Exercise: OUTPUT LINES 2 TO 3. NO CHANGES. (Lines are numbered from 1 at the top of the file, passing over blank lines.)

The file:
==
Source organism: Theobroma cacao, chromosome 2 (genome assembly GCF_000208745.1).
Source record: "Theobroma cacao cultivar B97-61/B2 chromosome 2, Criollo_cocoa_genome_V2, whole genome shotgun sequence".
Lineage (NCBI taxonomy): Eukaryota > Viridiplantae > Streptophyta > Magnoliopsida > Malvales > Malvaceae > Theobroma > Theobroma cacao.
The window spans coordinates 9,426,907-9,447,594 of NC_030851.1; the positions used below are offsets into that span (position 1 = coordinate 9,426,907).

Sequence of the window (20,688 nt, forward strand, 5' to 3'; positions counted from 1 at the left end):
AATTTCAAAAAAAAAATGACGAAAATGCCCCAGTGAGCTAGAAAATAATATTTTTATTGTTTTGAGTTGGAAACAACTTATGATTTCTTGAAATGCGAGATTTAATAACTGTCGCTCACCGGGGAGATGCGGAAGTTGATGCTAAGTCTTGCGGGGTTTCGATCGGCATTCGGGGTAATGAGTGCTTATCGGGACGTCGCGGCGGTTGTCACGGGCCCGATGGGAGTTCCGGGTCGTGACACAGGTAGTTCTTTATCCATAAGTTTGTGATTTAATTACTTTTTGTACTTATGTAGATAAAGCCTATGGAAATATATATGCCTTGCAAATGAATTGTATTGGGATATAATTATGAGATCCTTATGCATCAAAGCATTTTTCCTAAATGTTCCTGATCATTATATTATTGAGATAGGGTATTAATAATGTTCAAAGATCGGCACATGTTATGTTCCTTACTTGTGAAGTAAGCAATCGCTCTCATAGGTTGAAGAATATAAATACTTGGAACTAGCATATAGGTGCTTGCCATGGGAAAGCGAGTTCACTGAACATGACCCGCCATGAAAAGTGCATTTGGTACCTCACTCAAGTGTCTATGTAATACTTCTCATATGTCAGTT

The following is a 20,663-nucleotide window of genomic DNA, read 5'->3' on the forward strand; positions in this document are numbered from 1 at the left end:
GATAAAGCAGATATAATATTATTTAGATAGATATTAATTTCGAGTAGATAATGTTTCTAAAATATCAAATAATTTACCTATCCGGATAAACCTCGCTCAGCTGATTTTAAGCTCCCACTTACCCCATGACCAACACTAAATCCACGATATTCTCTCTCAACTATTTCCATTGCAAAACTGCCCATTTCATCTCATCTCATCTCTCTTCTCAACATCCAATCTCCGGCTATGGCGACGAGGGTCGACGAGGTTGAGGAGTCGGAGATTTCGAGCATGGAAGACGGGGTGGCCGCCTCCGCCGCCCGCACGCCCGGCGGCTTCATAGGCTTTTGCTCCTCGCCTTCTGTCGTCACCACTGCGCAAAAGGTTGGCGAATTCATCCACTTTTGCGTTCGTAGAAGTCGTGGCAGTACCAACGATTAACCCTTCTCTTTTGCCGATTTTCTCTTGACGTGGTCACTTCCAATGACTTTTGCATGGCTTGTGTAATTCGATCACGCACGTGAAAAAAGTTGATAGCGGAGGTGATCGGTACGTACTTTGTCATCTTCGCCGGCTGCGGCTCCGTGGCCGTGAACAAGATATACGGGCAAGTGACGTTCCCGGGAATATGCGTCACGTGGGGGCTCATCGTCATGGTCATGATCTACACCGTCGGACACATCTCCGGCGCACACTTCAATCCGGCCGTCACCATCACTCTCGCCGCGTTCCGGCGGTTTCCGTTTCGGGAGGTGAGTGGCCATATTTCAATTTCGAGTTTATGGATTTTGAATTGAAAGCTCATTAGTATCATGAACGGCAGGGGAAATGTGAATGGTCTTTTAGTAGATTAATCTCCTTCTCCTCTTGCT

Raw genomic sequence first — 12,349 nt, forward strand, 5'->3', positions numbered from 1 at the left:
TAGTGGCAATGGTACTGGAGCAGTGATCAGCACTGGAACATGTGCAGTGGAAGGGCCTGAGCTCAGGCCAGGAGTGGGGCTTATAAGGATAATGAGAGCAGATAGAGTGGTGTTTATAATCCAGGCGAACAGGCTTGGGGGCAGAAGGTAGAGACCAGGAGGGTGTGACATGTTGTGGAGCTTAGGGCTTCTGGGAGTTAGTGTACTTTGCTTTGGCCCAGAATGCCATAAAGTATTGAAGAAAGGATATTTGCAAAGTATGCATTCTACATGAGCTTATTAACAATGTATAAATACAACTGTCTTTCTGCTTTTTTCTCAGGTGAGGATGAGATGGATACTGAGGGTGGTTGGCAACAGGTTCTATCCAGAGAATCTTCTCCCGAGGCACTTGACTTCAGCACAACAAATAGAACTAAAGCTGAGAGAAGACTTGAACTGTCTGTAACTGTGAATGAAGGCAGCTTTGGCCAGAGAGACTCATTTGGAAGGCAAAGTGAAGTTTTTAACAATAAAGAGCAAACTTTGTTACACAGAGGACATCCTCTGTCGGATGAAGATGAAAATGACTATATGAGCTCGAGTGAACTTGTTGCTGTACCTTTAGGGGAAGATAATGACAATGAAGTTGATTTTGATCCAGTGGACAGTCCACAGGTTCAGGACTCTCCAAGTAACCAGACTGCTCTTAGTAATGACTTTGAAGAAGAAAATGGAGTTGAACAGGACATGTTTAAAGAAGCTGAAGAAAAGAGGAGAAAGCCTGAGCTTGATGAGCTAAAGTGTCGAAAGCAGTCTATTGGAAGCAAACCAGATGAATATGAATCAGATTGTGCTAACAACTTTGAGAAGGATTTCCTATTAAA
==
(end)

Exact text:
Source record: "Theobroma cacao cultivar B97-61/B2 chromosome 2, Criollo_cocoa_genome_V2, whole genome shotgun sequence".
Lineage (NCBI taxonomy): Eukaryota > Viridiplantae > Streptophyta > Magnoliopsida > Malvales > Malvaceae > Theobroma > Theobroma cacao.